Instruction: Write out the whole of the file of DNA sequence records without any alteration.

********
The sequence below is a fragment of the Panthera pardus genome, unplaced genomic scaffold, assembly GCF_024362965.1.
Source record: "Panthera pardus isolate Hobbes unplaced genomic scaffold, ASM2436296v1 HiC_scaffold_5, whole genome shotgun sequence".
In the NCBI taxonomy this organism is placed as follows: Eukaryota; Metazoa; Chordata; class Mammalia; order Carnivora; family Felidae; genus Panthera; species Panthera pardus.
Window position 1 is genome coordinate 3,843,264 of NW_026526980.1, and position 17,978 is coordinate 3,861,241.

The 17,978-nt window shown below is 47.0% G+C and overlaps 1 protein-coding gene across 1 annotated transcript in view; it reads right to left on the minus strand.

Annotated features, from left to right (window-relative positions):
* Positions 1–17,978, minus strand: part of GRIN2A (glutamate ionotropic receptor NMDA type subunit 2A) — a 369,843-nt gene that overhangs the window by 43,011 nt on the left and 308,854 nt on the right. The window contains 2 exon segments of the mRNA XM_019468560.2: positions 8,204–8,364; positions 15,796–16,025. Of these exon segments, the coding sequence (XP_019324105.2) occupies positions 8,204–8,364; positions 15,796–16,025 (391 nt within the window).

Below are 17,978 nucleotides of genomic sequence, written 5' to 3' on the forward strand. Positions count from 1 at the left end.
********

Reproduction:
The sequence below is a fragment of the Panthera pardus genome, unplaced genomic scaffold, assembly GCF_024362965.1.
Source record: "Panthera pardus isolate Hobbes unplaced genomic scaffold, ASM2436296v1 HiC_scaffold_5, whole genome shotgun sequence".
In the NCBI taxonomy this organism is placed as follows: Eukaryota; Metazoa; Chordata; class Mammalia; order Carnivora; family Felidae; genus Panthera; species Panthera pardus.
Window position 1 is genome coordinate 3,843,264 of NW_026526980.1, and position 17,978 is coordinate 3,861,241.

The 17,978-nt window shown below is 47.0% G+C and overlaps 1 protein-coding gene across 1 annotated transcript in view; it reads right to left on the minus strand.

Annotated features, from left to right (window-relative positions):
* Positions 1–17,978, minus strand: part of GRIN2A (glutamate ionotropic receptor NMDA type subunit 2A) — a 369,843-nt gene that overhangs the window by 43,011 nt on the left and 308,854 nt on the right. The window contains 2 exon segments of the mRNA XM_019468560.2: positions 8,204–8,364; positions 15,796–16,025. Of these exon segments, the coding sequence (XP_019324105.2) occupies positions 8,204–8,364; positions 15,796–16,025 (391 nt within the window).

Below are 17,978 nucleotides of genomic sequence, written 5' to 3' on the forward strand. Positions count from 1 at the left end.